He had often described his job as being like that of a goalkeeper. Every day people came to his place of work in varying conditions but with one objective: to get help. It could be an old woman who had collapsed from a heart attack in the Nordstan galleria, or a fourteenyear-old boy whose left lung had been pierced by a screwdriver, or a teenage girl who had taken ecstasy and danced for eighteen hours straight before collapsing, blue in the face.

They were victims of accidents at work or of violent abuse at home. His job was to decide what to do. If he made the wrong decision, the decide what to do. If he made the wrong decision, the patient might die or perhaps wake up disabled for life. Most often he made the right decision, because the vast majority of injured people had an obvious and specific problem.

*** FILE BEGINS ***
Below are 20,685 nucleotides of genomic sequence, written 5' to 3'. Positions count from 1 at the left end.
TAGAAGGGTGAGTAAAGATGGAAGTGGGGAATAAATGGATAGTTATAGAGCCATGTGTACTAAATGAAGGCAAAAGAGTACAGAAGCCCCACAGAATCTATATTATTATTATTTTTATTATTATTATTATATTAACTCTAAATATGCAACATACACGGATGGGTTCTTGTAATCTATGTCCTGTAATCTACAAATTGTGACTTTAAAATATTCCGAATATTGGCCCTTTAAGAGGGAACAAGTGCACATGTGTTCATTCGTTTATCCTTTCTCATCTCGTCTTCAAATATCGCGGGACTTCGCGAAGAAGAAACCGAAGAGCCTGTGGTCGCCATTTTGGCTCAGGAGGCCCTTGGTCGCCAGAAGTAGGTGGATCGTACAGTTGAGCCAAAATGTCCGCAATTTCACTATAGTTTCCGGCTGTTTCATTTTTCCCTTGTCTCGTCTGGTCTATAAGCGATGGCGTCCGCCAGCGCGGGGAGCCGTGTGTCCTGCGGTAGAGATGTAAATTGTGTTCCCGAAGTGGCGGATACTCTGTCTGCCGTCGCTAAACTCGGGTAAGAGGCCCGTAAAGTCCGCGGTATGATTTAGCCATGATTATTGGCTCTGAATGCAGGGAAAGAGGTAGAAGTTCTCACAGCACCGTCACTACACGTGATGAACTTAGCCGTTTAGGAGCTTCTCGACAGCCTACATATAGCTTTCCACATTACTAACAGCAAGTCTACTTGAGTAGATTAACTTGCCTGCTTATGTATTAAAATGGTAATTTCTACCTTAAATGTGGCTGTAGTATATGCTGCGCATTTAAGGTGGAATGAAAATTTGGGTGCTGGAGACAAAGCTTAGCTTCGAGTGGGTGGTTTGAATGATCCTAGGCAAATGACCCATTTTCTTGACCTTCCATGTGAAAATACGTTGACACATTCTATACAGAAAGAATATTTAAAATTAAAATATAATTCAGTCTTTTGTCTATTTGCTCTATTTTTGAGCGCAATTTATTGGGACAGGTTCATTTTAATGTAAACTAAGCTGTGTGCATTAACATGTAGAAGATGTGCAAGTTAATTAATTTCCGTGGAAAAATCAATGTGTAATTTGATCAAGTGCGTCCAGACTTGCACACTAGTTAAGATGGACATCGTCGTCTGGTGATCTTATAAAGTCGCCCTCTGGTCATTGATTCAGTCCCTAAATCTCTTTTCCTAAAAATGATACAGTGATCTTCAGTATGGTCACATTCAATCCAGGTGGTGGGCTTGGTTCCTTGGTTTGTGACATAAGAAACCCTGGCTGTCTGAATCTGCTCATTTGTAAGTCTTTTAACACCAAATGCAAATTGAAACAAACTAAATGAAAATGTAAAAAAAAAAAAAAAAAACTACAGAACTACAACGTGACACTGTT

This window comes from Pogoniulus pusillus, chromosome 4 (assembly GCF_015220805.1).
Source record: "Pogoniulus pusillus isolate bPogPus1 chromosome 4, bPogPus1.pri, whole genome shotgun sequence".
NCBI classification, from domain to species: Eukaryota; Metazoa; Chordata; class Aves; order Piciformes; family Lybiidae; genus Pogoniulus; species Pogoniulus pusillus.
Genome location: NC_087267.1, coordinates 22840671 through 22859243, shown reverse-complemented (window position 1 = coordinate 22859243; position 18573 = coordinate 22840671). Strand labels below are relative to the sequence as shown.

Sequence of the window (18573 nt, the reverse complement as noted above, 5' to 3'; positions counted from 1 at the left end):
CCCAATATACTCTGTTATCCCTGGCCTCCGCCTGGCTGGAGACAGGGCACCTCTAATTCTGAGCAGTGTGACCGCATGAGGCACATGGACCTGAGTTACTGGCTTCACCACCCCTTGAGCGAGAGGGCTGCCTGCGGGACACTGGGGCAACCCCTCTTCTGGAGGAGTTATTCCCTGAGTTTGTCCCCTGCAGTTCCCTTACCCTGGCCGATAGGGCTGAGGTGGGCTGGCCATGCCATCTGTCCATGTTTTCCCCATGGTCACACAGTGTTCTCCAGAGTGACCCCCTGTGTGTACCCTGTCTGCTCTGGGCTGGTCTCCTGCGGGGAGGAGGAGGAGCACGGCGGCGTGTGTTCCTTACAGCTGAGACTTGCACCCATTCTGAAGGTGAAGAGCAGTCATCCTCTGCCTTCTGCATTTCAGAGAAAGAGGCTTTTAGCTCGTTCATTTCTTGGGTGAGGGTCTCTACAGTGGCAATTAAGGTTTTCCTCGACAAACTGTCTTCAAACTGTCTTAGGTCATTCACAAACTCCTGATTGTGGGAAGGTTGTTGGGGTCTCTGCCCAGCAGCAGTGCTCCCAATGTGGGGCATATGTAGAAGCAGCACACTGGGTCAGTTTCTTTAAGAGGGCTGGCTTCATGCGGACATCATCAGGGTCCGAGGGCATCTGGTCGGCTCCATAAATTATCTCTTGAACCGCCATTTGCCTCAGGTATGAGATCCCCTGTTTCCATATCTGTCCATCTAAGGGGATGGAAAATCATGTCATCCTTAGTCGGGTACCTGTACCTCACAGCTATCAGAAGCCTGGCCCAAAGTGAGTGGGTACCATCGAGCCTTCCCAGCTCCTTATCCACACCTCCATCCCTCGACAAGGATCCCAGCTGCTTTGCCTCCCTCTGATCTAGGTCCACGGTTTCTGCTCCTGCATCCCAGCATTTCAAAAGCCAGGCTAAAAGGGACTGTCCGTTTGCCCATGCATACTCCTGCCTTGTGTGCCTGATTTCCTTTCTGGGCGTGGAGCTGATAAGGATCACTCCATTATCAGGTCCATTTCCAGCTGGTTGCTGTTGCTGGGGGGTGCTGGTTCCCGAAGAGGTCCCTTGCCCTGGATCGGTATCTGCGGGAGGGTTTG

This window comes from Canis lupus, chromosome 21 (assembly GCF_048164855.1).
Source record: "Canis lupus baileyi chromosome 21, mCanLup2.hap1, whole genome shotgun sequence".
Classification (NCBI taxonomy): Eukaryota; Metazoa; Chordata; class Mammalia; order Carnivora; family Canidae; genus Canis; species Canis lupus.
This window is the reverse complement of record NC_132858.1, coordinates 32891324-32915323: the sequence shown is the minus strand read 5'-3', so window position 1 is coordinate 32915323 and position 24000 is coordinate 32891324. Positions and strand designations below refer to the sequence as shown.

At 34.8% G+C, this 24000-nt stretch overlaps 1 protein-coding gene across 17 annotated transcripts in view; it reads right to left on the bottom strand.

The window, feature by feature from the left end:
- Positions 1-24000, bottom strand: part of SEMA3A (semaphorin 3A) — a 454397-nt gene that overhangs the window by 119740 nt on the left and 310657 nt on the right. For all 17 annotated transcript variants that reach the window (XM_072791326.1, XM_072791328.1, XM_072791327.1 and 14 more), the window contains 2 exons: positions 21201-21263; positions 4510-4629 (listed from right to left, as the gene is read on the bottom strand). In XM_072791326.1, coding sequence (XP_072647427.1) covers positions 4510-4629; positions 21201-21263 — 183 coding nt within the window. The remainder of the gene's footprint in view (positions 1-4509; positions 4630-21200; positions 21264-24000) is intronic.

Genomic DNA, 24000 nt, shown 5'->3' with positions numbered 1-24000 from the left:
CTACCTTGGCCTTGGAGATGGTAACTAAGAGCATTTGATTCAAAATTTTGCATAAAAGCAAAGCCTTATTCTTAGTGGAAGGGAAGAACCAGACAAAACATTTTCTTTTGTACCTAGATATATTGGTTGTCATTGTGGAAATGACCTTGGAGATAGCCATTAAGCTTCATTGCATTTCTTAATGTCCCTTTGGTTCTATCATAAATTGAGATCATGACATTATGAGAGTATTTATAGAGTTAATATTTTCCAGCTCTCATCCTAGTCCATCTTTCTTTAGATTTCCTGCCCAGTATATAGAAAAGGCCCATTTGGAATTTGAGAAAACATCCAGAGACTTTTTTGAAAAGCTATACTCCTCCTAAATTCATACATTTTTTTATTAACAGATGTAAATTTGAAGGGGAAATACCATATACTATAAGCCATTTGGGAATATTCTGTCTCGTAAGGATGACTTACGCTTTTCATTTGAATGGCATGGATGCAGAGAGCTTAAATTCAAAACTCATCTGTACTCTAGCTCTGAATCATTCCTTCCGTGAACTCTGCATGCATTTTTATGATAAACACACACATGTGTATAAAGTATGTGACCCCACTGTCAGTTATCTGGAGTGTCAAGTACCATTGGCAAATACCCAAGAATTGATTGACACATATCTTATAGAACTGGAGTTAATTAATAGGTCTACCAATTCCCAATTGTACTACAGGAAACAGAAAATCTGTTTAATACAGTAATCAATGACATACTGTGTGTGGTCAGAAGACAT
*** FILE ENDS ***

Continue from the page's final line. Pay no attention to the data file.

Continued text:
A stab wound to the lung or a crushing injury after a car crash were both particular and recognizable problems that could be dealt with. The survival of the patient depended on the extent of the damage and on Dr Jonasson's skill. There were two kinds of injury that he hated. One was a serious burn case, because no matter what measures he took it would almost inevitably result in a lifetime of suffering.

The second was an injury to the brain. The girl on the gurney could live with a piece of lead in her hip and a piece of lead in her shoulder.

But a piece of lead inside her brain was a trauma of a wholly different magnitude. He was suddenly aware of Nurse Nicander saying something. I wasn't listening. The girl they've been hunting for the past few weeks, for the triple murder in Stockholm.